My job was to determine who would get a PC in the first round, the second round, and so on. I handed out a simple one-page survey, asking everyone basic questions. Are you familiar with Personal Computers? Do have one at home? Are you comfortable using a mouse? My plan was to give those most familiar with them sooner, and those less familiar in later rounds.
However, it was my final question that sealed the deal:
How soon do you want a PC to replace your 3270 terminal?
[ ]Immediately [ ]Next month [ ]No Hurry [ ]Put me last [ ]Never!
Surprisingly, I had roughly 24 folks choosing each option on this last question, which made my decision process easy for me!
(In his book Crossing the Chasm, fellow author Geoffrey Moore would come up with similar groups: Innovators, Early Adopters, Early Majority, Late Majority, and Laggards. This is a great book and I highly recommend it!)
Of course, we used WDSF to back up the files. WDSF would later morph into DFDSM, then ADSM, then TSM, and now it is called IBM Spectrum Protect.
Over the decades, the product has evolved from just backing up data on personal computers. IBM Spectrum Protect can now protect all kinds of machines, from tablets, mobile devices, and smartphones, to virtual machines, databases, and application servers in the data center.
Besides creating backup versions of files, IBM Spectrum Protect can also migrate older, less frequently used files to less expensive media, as well as archive files for long-term retention.
Different files can be assigned to different "management classes" that determine policies to be applied and enforced on the backup, migration and archive copies. For backups, this includes how many versions to keep while the file exists, how many versions to keep after the original file is deleted, how long to keep those inactive versions.
Instead of a grandfather-father-son [backup tape rotation], full-plus-incremental, or full-plus-differential scheme employed by other backup software, IBM Spectrum Protect has a unique "Incremental-Forever" approach that reduces backup time, LAN bandwidth requirements, and backup storage media.
While most companies still backup to tape, IBM Spectrum Protect can backup to flash, disk, tape, virtual and physical tape libraries, object storage, and even to public Cloud Service Providers such as IBM Bluemix, Amazon S3, and Microsoft Azure.
IBM Spectrum Protect both client-side and server-side data footprint reduction technologies including compression and deduplication, eliminating the need for expensive, single-purpose data deduplication devices like Dell-EMC Data Domain.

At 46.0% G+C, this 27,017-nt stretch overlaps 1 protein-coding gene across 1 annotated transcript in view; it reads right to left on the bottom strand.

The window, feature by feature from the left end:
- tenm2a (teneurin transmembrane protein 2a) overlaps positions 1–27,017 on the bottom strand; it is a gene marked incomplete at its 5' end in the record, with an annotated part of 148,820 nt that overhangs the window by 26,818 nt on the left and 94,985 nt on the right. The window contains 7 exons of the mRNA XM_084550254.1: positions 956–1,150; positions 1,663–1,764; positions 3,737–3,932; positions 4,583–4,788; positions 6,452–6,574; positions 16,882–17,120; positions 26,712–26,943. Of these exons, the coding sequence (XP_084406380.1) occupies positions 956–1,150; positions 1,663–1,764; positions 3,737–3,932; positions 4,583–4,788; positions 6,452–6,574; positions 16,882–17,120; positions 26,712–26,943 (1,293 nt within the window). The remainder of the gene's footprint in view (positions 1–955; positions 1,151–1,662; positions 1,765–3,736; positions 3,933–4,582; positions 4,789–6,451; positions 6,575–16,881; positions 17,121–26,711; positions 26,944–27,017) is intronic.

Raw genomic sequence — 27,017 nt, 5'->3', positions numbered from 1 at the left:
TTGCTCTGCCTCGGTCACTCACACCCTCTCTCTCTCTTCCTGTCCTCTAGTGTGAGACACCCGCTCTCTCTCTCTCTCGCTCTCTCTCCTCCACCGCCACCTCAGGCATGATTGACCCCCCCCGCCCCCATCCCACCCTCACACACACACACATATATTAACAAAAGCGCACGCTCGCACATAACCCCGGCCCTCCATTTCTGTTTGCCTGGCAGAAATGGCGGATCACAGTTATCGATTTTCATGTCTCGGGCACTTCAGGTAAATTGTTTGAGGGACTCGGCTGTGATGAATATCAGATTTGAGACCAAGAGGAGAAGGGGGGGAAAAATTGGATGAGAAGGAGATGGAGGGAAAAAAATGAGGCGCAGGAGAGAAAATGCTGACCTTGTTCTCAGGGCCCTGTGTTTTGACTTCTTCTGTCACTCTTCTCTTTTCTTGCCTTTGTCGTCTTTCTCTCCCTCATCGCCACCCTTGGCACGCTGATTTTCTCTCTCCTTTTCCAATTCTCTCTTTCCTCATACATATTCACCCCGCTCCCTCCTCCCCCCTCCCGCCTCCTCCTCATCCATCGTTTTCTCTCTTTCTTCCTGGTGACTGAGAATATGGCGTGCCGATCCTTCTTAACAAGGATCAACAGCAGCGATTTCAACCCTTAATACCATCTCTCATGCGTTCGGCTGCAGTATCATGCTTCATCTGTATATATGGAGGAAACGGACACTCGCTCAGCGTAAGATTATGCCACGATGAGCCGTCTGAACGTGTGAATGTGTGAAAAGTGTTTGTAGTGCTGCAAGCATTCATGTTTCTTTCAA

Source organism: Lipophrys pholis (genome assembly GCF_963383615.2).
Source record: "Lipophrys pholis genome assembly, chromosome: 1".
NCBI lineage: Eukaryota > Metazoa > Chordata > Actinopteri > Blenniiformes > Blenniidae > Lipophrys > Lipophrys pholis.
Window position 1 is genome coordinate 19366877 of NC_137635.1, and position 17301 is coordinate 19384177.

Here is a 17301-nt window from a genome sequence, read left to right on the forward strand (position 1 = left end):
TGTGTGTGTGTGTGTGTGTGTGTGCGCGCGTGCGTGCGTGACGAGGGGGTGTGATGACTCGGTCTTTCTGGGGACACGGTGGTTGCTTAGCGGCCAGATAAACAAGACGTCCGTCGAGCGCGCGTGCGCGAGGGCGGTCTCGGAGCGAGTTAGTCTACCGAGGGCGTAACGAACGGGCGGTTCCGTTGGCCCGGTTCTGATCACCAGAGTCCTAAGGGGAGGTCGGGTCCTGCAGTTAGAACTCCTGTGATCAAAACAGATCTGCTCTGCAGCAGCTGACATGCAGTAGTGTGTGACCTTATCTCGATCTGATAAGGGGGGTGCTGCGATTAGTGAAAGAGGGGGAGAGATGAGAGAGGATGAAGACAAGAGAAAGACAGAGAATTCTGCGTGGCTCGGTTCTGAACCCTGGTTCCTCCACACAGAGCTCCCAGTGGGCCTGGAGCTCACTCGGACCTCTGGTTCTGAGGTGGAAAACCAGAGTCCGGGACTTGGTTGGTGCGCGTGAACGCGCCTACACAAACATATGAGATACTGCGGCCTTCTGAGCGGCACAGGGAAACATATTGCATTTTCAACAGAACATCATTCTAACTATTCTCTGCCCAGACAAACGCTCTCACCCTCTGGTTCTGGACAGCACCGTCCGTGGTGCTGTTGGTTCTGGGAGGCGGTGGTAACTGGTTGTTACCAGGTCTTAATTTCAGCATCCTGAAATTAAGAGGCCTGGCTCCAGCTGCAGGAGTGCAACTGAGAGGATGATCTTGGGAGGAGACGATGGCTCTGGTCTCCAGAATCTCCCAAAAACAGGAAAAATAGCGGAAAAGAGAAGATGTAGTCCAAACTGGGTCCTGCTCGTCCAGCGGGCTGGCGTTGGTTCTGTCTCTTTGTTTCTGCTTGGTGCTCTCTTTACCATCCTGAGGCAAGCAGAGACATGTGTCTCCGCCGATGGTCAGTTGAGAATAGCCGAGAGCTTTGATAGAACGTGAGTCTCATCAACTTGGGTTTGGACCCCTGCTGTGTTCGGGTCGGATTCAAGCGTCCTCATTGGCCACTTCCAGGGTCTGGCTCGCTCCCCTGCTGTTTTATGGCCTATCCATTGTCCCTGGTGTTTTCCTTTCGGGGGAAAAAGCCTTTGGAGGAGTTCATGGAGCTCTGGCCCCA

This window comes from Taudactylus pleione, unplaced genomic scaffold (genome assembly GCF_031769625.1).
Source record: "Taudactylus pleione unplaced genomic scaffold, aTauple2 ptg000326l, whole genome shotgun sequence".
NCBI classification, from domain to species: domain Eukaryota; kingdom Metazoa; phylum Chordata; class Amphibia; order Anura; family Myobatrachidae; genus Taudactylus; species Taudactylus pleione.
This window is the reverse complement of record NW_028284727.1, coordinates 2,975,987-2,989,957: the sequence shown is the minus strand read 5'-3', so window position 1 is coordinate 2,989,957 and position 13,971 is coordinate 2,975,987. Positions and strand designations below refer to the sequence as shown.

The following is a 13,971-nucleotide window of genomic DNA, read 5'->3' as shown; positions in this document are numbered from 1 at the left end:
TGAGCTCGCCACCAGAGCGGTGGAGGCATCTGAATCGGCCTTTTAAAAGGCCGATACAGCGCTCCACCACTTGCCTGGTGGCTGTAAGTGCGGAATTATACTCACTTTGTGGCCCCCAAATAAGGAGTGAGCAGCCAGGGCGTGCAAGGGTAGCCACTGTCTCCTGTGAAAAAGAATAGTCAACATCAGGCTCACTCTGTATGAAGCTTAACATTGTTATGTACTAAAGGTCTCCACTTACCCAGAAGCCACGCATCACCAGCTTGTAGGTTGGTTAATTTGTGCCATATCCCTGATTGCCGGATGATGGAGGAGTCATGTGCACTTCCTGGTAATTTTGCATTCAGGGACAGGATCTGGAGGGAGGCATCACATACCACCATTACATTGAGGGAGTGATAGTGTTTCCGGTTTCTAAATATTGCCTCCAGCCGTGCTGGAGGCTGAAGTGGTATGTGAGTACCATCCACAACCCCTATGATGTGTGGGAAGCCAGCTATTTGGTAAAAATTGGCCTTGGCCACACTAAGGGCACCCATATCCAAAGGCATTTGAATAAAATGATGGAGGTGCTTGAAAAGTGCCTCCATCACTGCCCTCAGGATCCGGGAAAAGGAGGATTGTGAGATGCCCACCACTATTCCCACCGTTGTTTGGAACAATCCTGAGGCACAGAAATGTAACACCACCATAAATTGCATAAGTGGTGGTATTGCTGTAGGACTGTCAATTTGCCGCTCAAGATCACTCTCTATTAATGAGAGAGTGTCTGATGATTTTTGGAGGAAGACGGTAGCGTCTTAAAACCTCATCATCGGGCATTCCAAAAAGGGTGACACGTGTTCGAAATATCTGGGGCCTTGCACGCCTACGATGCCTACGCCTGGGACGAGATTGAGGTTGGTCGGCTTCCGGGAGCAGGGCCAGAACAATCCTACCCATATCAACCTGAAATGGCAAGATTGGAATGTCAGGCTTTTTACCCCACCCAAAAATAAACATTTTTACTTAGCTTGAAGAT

IBM Spectrum Protect is recognized as a leader in Data Protection software, able to scale up to meet the demands of the largest enterprises. However, the parameters and options that IBM Spectrum Protect has acquired over time have been compared to the cockpit or flight deck of an airplane!
For clients with Virtual Machines, IBM offered three solutions:
IBM Spectrum Protect Snapshot
Formerly called Tivoli Storage FlashCopy Manager (FCM), [IBM Spectrum Protect Snapshot] takes frequent, near-instant, non-disruptive, application-aware backups and restores for SAP, Oracle and Db2. It can also be used for VMware using advanced snapshot technology, on both IBM and non-IBM storage systems.
IBM Spectrum Protect Snapshot can be used as a stand-alone product, or integrated with IBM Spectrum Protect to move the snapshots and FlashCopy targets to other storage media.
IBM Spectrum Protect for Virtual Environments (VE)
Formerly called IBM Tivoli Storage Manager for Virtual Environments, [IBM Spectrum Protect VE] protects both VMware and Microsoft Hyper-V virtual machines.
IBM Spectrum Protect VE safely moves backup workloads to a centralized IBM Spectrum Protect server and enables administrators to create backup policies or restore virtual machines with just a few clicks. It allows you to protect data without a traditional backup window.
IBM Spectrum Copy Data Management makes copies available to DBAs, Developers and VM administrators when and where they need them. While this product is focused on DevOps and Dev/Test workflows, it can also be used to automate and schedule snapshots that can serve as backups.
Surprisingly, many companies do not take advantage of these solutions. Even clients who already have IBM Spectrum Protect deployed either (a) simply use Spectrum Protect clients on individual VM guests, or (b) use third-party products to backup VMs outside of Spectrum Protect infrastructure.
"Problems cannot be solved with the same mind set that created them."
-- Albert Einstein
Smaller clients want something simpler to deploy, and easier to use and administer. Rather than simplify the products above, a process called "kneecapping" in the IT industry, IBM opted for a clean slate, [start-from-scratch] approach.
The result is IBM Spectrum Protect Plus, new software that was preview announced last Wednesday in time for this week's VMworld 2017 conference in Las Vegas, and next month's VMworld conference in Barcelona, Spain.
IBM Spectrum Protect Plus is available as either a stand-alone product, or integrated with IBM Spectrum Protect for long-term protection. It is focused exclusively on VMware and Hyper-V environments. General Availability is expected some time in 4Q 2017.
Key features include:
Simple to install in less than 15 minutes, configured in an hour